The decline in federal support for school safety initiatives has further tightened school budgets, and at a time when state funding is also tight, it has forced schools to make tough decisions about what they can and cannot fund. In many cases, schools must choose between cutting classes, or sports, and installing new security features, or a host of other projects that would benefit the school. Therefore, Schumer is urging the Department of Education to reinstate and implement these grant programs in a way that gives local school districts the flexibility to use the funds to best protect and prepare their students and employees for an emergency situation. Schumer will also be pushing Congress to increase overall funding for these programs within DOEd's budget to make it more likely that these grants go to local school districts. Schumer is also urging federal appropriators to provide more funding for DOJ's COPS grant program in FY15, some of which could be put toward the Secure our Schools Grant Program.
Schools like Cheektowaga Central School have received federal grants in the past. In fact in 2009, Cheektowaga Central received $200,000 from the DOEd's Readiness and Emergency Management Program to help fund training on how to deal with emergency situations for teachers and staff. Cheektowaga Central School Superintendent Denis Kane said that the federal grant was money well spent, and that funds were helpful in preparing the school in case of an emergency. However, Schumer highlighted that in the years that have followed, federal funding for similar programs, and other safety measures has been increasingly difficult for local schools to receive.
Similarly, schools districts like West Seneca Central, who have School Resource Officers (SROs) in some of their district's schools, have to pay for those officers out of their own budget. Federal grants for resource officers used to be commonplace, but as federal funding has been reduced, there has been increasingly less money available to cover the cost of these programs. West Seneca Schools would pursue the opportunity to apply for federal funds for their resource officers if the federal programs were adequately funded. A federal grant of this type would mean that West Seneca could use the funds currently supporting the resource officers for other educational or extracircular activities at the school.
In Lancaster, school officials highlighted that with so few federal funds available for school safety initiatives at schools like theirs, they seldom, if ever, apply for federal grants of this type anymore. Schumer highlighted that if more money was available in these programs, schools like Lancaster could apply for funds with a greater level of confidence that their application would actually be funded.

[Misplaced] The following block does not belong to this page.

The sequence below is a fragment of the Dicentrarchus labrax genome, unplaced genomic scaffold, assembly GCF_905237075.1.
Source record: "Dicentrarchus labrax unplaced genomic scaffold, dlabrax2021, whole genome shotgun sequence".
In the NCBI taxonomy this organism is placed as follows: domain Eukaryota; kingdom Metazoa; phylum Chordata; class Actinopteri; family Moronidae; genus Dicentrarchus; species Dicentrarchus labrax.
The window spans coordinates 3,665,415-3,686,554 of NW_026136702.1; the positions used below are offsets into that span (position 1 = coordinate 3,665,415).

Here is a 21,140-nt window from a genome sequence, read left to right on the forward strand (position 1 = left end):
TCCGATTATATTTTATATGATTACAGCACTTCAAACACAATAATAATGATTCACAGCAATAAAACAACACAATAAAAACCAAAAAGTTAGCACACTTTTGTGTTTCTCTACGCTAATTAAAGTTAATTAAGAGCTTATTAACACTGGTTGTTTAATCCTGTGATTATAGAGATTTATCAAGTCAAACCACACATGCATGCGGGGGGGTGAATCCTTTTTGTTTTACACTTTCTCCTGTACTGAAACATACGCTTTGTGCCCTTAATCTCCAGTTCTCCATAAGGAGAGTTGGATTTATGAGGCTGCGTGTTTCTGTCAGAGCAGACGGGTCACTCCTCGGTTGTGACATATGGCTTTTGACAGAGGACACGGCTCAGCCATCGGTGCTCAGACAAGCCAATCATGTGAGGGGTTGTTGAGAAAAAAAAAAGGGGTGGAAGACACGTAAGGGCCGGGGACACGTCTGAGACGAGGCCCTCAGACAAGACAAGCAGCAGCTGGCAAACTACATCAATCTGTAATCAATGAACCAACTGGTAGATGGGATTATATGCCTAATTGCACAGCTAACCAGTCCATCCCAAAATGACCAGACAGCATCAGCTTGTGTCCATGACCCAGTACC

A copy of Schumer's letter to U.S. Secretary of Education Arne Duncan is below:
Dear Secretary Duncan,
Thank you for your ongoing work to protect and support students both in school and in their communities. This is a mission that should be central to the work we do both in Congress and throughout the federal government. I am writing today to urge you to take action on the growing amount of violence in schools by providing funds and implementing programs for violence prevention and preparedness under the Safe and DrugFree Schools and Communities (SDFSC) program. It is vital that current and former programs and their goals, such as the Readiness and Emergency Management for Schools (REMS) program, be reinstated and properly implemented to ensure the safety of students, teachers and school officials.
As you know, funding for SDFSC significantly decreased over the past five years from $191 million in 2010 to approximately $90 million in 2014 while violent acts continue to plague our schools, causing our children physical and emotional stress and anxiety. We have all seen and witnessed the unspeakable tragedies and violent acts that have occurred in the past few years such as Sandy Hook. According to a survey of superintendents conducted by the New York State School Boards Association, the biggest obstacle to enhancing school security is cost.
I am eager to work with my colleagues in Congress to fully fund programs that will better prepare our schools for any emergency that may occur. I ask that the Department of Education also do its part and create a national plan that will provide necessary resources to our already financially strained schools so that they may plan for emergencies, best equip their school environment and address instances of violence when they occur. The Department has a great deal of discretion on how SDFSC funds are spent, and as the main federal funding source dedicated to ensuring the safety of our schools and students, it is imperative that these funds be allowed the flexibility to provide for each district's needs.
As you know, the former REMS program supported districts to create and improve emergency management plans. The contents of these plans included training school personnel on emergency management procedures, communicating with parents about emergency plans and coordinating with local law enforcement and government. These are needed today more than ever. Several districts in New York were recipients of REMS grants which were vital to creating these necessary plans to better prepare and protect their students and employees. School districts should not have to compromise safety or education programming due to a lack of resources. This is why we need to work together to provide districts with these valuable additional resources.
In order to ensure the safety of students, school districts need sufficient resources to prevent violence and prepare for emergency situations. I ask that you work with Congress to implement programs and provide funding to make sure these goals are achieved. Violence prevention and emergency preparedness are vital for keeping our children safe at school.
Charles E. Schumer